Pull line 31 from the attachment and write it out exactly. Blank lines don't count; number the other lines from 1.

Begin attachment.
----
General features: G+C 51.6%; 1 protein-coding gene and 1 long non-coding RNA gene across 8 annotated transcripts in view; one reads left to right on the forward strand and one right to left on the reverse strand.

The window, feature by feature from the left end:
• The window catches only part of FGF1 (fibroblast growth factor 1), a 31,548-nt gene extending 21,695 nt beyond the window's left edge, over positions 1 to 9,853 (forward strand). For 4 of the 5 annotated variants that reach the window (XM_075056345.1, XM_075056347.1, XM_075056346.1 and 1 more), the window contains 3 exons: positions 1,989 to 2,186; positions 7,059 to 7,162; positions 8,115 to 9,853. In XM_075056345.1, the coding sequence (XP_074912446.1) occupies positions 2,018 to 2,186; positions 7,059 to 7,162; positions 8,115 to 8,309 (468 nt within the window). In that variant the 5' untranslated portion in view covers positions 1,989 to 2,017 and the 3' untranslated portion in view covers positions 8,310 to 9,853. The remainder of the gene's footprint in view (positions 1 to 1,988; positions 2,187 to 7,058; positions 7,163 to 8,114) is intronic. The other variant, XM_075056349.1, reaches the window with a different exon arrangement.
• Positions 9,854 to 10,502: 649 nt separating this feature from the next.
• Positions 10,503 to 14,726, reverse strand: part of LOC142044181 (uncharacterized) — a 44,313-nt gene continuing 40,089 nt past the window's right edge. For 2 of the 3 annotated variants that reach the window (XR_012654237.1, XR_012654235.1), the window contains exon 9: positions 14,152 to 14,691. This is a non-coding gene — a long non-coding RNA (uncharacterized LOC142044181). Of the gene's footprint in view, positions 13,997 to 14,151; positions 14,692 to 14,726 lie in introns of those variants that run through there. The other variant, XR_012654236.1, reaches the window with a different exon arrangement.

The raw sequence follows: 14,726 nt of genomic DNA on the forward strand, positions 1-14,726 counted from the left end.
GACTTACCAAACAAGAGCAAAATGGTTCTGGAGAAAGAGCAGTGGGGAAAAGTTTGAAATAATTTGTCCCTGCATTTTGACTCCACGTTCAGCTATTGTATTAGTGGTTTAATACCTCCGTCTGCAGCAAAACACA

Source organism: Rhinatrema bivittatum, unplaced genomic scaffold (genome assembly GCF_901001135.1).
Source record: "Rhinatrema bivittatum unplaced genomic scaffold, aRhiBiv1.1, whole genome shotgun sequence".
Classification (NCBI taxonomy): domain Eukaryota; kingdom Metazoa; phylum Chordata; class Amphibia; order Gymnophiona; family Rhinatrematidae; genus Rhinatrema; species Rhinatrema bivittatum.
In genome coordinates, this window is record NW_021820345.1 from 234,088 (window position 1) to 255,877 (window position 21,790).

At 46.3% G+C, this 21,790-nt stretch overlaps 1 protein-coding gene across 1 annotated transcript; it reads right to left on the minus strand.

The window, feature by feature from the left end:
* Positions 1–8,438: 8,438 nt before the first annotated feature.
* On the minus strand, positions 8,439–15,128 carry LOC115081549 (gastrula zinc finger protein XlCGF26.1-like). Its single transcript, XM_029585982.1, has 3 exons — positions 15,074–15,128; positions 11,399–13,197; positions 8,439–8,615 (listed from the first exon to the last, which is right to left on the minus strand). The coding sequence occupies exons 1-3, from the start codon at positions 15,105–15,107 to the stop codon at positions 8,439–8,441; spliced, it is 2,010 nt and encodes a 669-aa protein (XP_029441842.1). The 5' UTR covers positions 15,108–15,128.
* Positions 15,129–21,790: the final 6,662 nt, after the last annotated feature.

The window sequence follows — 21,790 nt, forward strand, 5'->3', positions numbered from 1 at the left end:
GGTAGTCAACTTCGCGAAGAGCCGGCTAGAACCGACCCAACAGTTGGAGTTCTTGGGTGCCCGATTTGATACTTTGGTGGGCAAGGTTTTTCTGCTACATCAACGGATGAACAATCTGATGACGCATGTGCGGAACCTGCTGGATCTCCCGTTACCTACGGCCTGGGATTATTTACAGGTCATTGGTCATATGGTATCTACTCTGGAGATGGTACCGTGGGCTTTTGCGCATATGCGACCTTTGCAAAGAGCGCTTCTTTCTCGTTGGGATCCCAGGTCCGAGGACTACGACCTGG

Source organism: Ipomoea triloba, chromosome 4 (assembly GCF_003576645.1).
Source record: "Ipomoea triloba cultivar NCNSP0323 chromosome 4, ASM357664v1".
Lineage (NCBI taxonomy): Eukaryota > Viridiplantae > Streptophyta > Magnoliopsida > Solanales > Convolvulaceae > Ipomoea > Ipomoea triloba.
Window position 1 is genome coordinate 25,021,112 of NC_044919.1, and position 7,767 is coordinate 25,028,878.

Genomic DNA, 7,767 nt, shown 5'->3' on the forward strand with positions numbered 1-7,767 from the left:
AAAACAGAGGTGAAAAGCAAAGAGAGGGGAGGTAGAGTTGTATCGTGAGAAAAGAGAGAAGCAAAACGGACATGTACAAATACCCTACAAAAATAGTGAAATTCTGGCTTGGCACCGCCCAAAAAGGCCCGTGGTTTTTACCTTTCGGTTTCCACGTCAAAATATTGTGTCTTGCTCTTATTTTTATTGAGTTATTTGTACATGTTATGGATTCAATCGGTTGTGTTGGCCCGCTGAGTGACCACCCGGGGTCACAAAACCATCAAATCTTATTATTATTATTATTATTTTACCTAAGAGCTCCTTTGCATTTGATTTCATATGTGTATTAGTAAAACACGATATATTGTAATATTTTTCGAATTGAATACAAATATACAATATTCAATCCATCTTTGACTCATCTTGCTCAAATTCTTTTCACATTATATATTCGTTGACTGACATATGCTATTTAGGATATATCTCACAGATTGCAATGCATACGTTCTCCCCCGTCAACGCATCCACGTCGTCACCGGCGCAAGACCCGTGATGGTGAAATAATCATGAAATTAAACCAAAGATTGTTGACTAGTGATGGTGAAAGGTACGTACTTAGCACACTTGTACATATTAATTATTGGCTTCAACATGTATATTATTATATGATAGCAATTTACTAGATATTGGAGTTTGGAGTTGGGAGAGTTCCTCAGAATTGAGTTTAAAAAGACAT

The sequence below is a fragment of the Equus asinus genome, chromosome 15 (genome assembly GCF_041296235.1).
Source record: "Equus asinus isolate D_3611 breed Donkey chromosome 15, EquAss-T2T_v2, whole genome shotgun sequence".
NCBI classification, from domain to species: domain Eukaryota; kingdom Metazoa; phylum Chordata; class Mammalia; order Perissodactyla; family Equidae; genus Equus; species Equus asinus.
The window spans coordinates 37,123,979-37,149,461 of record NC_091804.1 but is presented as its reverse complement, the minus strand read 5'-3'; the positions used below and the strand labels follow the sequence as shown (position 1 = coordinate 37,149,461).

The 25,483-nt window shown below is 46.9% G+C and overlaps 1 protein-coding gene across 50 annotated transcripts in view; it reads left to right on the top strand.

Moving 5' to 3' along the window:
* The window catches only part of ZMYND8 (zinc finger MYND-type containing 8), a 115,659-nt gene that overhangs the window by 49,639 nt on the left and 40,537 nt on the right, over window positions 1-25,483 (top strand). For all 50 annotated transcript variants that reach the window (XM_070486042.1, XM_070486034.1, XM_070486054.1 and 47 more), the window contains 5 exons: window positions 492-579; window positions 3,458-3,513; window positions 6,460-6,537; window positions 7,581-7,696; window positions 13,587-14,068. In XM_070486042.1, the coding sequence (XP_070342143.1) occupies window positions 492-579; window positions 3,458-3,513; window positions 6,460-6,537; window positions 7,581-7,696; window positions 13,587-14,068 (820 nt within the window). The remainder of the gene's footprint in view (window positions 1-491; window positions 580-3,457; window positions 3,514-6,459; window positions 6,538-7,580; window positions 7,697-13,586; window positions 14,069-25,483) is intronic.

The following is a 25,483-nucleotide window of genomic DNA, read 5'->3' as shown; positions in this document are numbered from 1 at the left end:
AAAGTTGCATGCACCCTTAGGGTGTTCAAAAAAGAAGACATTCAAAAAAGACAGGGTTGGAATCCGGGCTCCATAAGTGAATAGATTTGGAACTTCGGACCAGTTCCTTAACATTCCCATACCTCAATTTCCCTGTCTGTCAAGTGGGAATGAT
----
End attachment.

* The window catches only part of ZMYND8 (zinc finger MYND-type containing 8), a 115,659-nt gene that overhangs the window by 49,639 nt on the left and 40,537 nt on the right, over window positions 1-25,483 (top strand). For all 50 annotated transcript variants that reach the window (XM_070486042.1, XM_070486034.1, XM_070486054.1 and 47 more), the window contains 5 exons: window positions 492-579; window positions 3,458-3,513; window positions 6,460-6,537; window positions 7,581-7,696; window positions 13,587-14,068. In XM_070486042.1, the coding sequence (XP_070342143.1) occupies window positions 492-579; window positions 3,458-3,513; window positions 6,460-6,537; window positions 7,581-7,696; window positions 13,587-14,068 (820 nt within the window). The remainder of the gene's footprint in view (window positions 1-491; window positions 580-3,457; window positions 3,514-6,459; window positions 6,538-7,580; window positions 7,697-13,586; window positions 14,069-25,483) is intronic.